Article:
Here are the materials in Graham v. Muscogee (Creek) Nation Citizenship Committee (also here):
This is a really interesting opinion, and balances a lot of interests. The issue of how to get a child who is both eligible for tribal membership and in foster care leads to a lot of questions about who gets to make the decision of enrollment. The agency has technical decision making authority for the children, but may choose to not enroll the children–as they did in this case–thus denying the application of ICWA (and a whole host of other citizenship related benefits and responsibilities). It may even mean the child can never be members, since some tribes don’t allow adults over the age of 18 to enroll. The Colorado Court of Appeals has just decided that the Court must make the final decision in those cases about whether a child should be enrolled or not.
In this case, mom told the agency the dad had Chickasaw heritage. This was enough for the agency to send notice to the Tribe. The Tribe responded that both the dad and the children were eligible for membership in the tribe, send membership applications, and asked the agency to assist the parents in enrolling the children.
The agency did NOT enroll the children, and did NOT tell the court of the Tribe’s response. The court only became aware of the response in the petition for termination. The court found ICWA did not apply, and terminated mom’s rights. The Court of Appeals determined that was not appropriate, and has created the process of an “enrollment hearing,” where the agency must deposit the Tribe’s request for enrollment with the court, and then the court must have a hearing–
Thus, once the response from the tribe has been deposited
with the juvenile court as set forth in Part II.B, we conclude that the
court must set the matter for a hearing to determine whether it is in
the best interests of the children to enroll them in the tribe. See
People in Interest of L.B., 254 P.3d 1203, 1208 (Colo. App. 2004) (A
juvenile court “must conduct a hearing to determine the proper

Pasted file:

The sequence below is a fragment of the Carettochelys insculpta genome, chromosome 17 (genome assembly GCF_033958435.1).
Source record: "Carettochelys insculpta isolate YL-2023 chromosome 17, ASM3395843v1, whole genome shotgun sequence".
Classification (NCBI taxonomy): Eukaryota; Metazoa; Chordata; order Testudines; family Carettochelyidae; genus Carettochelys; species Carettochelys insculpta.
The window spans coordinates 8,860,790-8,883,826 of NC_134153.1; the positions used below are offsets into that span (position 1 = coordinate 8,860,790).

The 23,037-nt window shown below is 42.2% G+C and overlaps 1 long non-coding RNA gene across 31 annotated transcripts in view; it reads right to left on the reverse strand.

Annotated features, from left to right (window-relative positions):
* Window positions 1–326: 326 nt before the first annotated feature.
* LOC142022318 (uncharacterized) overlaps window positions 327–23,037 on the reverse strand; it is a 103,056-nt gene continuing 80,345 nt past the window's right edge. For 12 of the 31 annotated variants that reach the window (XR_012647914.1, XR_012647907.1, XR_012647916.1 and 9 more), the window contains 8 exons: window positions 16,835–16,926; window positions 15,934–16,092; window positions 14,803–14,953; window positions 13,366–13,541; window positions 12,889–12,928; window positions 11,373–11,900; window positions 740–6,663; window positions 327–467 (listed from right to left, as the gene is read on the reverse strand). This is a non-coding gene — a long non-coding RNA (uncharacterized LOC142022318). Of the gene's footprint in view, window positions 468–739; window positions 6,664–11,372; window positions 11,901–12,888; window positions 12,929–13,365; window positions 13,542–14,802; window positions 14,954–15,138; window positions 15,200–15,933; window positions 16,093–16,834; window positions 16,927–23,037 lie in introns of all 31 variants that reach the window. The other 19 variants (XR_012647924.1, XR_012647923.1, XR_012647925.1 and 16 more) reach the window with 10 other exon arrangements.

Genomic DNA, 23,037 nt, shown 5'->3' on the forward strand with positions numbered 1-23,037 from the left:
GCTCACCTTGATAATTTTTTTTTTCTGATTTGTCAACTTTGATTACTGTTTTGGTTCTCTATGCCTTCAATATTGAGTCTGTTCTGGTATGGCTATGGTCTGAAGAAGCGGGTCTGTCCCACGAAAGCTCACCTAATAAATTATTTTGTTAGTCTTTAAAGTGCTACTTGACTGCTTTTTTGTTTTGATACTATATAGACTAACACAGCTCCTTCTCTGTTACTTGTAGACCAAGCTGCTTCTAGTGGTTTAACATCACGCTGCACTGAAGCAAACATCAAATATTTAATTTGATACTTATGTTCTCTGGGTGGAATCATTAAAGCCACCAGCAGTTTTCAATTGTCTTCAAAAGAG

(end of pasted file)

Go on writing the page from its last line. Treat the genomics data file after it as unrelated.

disposition best serving the interests of the child.”).
¶ 23 Of course, at an enrollment hearing, as at any other hearing in
a dependency and neglect proceeding, the court must give primary
consideration to the children’s best interests. See K.D., 139 P.3d at
698; C.S., 83 P.3d at 640.
¶ 24 And, in determining the children’s best interests, the juvenile
court must hear and consider the positions of the parents, as well
as the department and the guardian ad litem (GAL), all of whom
have standing, as relevant here, to speak to the merits of the tribe’s
Though everyone can be heard, the court goes on to say,
Thus, at an enrollment hearing, the juvenile court should not
treat an objection, even from a parent, as a veto. On the contrary,
any reason for objection must be compelling considering ICWA’s
intent to maintain or foster the children’s connection with their
Of course, the Tribe sent that letter requesting assistance enrolling the children in October of … 2018. Which means, of course, the twins who were a month old in May, 2018 are now two years old, never had any ICWA protections, and will now have their case go back to the trial court for a membership determination and a re-do of their child welfare case.
Yesterday, we covered tribal constitutions. Today, the political and bureaucratic complexity of enrollment decisions in cartoon form (we will conclude tomorrow):
Apparently, in 1977 or so, the Phoenix Area Office decided to write a lengthy manual for tribal governments, instructing them on how to make enrollment decisions that met tribal constitutional muster. Suffice it to say the text is TL:DR, but the illustrations are awesome — and by awesome, I mean crazy — and by crazy, I mean Indian country crazy.
Tomorrow, how tribal governments make membership decisions….
Here are the materials in Alegre v. United States (S.D. Cal.):
Here, on SSRN.
The question whether Congress may create legal classifications based on Indian status under the Fifth Amendment’s Due Process Clause is now reaching a critical point. Critics claim the Constitution allows no room to create race or ancestry based legal classifications. The critics are wrong.
When it comes to Indian affairs, the Constitution is not colorblind. Textually, I argue, the Indian Commerce Clause and Indians Not Taxed Clause serve as express authorization for Congress to create legal classifications based on Indian race and ancestry, so long as those classifications are not arbitrary, as the Supreme Court stated a century ago in United States v. Sandoval and more recently in Morton v. Mancari.
Should the Supreme Court reconsider those holdings, I suggest there are significant structural reasons why the judiciary should refrain from applying strict scrutiny review of Congressional legal classifications. The reasons are rooted in the political question doctrine and the institutional incapacity of the judiciary. Who is an Indian is a deeply fraught question to which judges have no special institutional capacity to assess.